Archeiropodia has an autosomal recessive inheritance pattern. It was first described in 1929 in Brazil, with half of a family of 12 children affected [8, 9]. Studies estimate that the prevalence of this condition in Brazil is approximately 1 in 250,000 births [10, 11]. Genetic analysis of five families with archeiropodia revealed a common mutation in C7orf2, the human ortholog of the mouse Lmbr1 gene . This mutation was observed at both genomic DNA and messenger RNA (mRNA) levels . This mutation leads to a premature stop codon, producing a transcript lacking exon 4. In heterozygotes, this mutation does not result in phenotypic manifestations of limb disorder. This condition has only been described in families originating from South America, with cases outside Brazil reported in Argentina and Puerto Rico .
The sisters described in this case have different phenotypical presentations than described in literature. In addition, these siblings do not have associated systemic disorders and are meeting proper developmental milestones. As such a disorder is novel, it is important to conduct further investigations to identify which genes are involved, as this could enhance understanding of the molecular mechanism of limb development in humans. Further genetic analysis of the family might elucidate how this condition emerged in the continent of Africa. However, due to local laboratory unavailability, we have not carried out gene sequencing of the siblings for chromosomal analysis.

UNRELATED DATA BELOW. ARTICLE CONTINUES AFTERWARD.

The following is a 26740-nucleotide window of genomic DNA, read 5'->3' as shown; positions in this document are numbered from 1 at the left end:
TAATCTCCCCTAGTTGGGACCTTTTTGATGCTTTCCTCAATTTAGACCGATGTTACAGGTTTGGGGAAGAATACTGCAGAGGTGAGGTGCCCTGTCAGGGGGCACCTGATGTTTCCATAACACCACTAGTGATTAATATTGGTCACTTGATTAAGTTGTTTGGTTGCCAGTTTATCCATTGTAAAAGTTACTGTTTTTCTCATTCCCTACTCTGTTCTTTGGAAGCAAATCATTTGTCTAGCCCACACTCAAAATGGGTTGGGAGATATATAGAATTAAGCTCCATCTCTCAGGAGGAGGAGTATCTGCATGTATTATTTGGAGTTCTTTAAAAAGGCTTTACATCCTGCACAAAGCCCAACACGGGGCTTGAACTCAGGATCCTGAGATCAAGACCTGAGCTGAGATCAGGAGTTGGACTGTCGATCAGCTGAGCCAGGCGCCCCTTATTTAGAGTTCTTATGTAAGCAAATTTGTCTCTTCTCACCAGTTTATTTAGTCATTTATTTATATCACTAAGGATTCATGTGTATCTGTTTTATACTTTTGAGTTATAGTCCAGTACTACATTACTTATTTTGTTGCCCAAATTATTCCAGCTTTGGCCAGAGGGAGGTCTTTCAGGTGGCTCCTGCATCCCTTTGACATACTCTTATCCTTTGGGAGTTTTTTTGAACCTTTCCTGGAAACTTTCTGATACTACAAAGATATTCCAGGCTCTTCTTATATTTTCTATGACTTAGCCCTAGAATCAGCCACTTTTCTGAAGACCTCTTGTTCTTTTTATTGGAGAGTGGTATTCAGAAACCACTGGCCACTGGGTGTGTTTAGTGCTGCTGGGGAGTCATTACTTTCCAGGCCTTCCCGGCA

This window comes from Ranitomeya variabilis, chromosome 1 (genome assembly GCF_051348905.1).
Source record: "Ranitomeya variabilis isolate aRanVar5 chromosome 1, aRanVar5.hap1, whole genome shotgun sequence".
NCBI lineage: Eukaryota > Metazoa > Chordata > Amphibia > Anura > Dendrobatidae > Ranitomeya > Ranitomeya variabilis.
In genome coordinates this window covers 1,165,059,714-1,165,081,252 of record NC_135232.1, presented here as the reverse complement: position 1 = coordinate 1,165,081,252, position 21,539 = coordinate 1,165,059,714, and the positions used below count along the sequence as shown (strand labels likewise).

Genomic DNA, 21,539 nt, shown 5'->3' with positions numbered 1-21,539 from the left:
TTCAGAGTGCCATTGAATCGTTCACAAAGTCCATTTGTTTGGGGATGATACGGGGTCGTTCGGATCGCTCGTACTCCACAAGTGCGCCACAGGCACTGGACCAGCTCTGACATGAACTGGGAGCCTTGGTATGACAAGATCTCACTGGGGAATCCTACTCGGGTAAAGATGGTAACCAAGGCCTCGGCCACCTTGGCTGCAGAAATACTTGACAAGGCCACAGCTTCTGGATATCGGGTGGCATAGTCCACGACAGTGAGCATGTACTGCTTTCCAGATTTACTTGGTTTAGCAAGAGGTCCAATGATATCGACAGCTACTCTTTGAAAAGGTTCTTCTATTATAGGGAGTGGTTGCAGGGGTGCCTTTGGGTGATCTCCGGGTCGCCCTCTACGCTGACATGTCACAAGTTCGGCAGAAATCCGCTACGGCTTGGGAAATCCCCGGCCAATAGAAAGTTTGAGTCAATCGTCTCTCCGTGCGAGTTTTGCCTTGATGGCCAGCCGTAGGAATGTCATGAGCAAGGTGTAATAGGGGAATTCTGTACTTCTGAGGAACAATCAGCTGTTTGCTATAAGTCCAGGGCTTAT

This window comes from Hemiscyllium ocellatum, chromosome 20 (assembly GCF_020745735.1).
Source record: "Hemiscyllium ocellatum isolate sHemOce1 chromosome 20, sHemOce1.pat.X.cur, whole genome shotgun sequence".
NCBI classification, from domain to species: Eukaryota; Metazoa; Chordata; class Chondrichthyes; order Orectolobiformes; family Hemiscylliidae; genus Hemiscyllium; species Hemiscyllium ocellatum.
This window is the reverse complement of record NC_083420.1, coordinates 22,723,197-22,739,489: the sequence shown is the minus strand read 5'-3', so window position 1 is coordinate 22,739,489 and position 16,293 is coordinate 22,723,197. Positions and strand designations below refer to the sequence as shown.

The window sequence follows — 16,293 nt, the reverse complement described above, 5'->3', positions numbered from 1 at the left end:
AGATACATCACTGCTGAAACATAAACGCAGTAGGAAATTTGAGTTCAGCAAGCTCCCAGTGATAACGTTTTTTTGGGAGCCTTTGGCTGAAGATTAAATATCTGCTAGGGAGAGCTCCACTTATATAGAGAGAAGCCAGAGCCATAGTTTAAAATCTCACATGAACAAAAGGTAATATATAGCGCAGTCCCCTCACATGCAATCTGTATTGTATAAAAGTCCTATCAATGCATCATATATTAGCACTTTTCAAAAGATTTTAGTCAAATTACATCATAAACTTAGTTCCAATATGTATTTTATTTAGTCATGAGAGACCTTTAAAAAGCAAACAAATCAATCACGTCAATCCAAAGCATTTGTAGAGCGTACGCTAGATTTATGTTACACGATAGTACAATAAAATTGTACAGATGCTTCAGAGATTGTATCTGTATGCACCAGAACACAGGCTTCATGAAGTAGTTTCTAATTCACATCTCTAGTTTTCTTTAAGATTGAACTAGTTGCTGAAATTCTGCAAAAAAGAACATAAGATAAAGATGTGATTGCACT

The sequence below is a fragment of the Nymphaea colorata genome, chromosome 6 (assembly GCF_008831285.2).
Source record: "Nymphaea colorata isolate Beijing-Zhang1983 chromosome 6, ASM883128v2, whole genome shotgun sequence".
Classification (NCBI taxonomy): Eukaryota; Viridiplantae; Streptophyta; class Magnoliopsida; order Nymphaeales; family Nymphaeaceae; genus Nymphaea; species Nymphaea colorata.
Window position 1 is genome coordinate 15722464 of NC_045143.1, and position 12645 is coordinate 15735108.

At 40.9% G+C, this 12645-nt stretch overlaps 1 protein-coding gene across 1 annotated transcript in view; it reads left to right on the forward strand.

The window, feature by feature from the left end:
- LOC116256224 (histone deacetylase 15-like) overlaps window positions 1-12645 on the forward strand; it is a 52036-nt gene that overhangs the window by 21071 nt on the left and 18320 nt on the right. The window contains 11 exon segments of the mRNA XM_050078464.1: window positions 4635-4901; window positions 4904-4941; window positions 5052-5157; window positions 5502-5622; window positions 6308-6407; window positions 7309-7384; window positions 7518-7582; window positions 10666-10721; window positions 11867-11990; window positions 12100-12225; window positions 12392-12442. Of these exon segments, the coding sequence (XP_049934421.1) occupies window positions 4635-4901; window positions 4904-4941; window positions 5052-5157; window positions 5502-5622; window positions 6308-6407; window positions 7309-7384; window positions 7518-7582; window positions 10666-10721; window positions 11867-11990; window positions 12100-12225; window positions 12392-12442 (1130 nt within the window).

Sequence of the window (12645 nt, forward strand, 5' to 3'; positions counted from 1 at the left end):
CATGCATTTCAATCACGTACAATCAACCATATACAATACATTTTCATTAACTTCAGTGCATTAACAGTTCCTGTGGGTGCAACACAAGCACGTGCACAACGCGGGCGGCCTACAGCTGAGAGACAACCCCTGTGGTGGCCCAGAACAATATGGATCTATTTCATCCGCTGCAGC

These sisters with the same biological parents present with the absence of hands and feet without any systematic manifestations. Even though our initial diagnosis for these patients was archeiropodia, their phenotypic manifestations are significantly different from all other patients with the condition. This suggests that the genetic cause of their condition could also be different. Therefore, we suspect that this could be a very rare genetic disorder that has not yet been described in the world. Thus, it is important to conduct further research on this family to identify the genetic cause of the disease, which could also enhance knowledge of limb development genes.